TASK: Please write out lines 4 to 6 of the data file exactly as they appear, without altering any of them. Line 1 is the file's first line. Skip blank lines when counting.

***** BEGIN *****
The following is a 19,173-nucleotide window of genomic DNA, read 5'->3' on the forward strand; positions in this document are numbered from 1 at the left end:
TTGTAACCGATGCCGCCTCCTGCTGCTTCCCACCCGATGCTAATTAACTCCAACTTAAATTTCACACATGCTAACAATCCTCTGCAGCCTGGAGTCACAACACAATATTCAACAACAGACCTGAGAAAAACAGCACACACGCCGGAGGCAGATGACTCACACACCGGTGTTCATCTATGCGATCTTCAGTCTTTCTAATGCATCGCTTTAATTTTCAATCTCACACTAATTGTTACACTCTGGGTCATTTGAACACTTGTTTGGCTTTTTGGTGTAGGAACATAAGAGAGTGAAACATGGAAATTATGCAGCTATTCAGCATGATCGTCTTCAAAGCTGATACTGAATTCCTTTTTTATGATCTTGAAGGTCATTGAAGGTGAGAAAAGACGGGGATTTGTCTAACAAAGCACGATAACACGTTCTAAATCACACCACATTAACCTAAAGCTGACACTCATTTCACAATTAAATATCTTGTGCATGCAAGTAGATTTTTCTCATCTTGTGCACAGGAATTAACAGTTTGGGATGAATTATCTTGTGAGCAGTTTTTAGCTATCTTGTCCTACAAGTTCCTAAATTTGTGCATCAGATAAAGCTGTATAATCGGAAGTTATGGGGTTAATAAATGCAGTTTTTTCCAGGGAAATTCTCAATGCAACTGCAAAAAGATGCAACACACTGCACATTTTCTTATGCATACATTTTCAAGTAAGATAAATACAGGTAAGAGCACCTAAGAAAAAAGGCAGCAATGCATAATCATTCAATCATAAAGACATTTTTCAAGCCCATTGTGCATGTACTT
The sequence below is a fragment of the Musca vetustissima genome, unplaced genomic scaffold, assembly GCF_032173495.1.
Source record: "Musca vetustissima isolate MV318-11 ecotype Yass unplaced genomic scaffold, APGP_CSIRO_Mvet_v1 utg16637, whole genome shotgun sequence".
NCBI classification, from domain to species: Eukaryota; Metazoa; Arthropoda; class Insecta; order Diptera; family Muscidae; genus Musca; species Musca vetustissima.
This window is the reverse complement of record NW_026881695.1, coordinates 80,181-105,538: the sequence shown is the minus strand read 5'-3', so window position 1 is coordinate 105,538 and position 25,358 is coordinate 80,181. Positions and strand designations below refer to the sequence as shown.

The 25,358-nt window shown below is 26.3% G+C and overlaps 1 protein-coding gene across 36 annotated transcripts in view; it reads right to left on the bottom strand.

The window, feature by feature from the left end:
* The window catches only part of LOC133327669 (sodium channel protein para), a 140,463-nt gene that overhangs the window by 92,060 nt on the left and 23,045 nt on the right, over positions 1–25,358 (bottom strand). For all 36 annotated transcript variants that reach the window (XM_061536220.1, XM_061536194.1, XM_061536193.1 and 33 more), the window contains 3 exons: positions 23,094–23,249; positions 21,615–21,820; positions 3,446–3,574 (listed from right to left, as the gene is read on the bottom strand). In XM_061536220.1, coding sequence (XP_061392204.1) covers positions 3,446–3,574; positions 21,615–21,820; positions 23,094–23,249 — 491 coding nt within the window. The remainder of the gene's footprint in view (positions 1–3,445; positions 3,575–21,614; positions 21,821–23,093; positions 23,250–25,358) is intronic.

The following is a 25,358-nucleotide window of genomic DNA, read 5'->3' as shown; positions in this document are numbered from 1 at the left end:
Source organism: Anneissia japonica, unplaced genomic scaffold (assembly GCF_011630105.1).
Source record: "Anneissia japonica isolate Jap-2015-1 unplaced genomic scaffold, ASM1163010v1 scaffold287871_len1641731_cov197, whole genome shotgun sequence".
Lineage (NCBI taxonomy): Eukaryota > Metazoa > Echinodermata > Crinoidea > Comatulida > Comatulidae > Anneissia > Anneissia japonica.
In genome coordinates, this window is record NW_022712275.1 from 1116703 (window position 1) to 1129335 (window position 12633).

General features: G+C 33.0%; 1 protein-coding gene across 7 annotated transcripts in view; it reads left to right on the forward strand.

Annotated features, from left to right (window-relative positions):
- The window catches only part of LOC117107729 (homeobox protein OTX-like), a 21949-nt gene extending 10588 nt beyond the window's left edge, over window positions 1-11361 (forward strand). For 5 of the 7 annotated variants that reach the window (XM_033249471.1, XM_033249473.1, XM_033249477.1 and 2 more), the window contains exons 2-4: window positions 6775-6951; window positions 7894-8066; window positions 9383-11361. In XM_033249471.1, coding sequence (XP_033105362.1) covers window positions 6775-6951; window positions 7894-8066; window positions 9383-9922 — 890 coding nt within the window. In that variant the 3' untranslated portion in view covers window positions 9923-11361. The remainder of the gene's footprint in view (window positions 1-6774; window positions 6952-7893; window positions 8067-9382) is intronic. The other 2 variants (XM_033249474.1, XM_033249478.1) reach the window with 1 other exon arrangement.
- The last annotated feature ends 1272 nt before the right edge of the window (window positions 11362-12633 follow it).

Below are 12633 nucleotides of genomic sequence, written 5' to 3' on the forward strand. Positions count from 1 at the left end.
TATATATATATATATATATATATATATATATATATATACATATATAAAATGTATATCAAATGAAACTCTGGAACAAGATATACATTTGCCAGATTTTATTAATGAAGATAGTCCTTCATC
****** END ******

Source record: "Musca vetustissima isolate MV318-11 ecotype Yass unplaced genomic scaffold, APGP_CSIRO_Mvet_v1 utg16637, whole genome shotgun sequence".
NCBI classification, from domain to species: Eukaryota; Metazoa; Arthropoda; class Insecta; order Diptera; family Muscidae; genus Musca; species Musca vetustissima.
This window is the reverse complement of record NW_026881695.1, coordinates 80,181-105,538: the sequence shown is the minus strand read 5'-3', so window position 1 is coordinate 105,538 and position 25,358 is coordinate 80,181. Positions and strand designations below refer to the sequence as shown.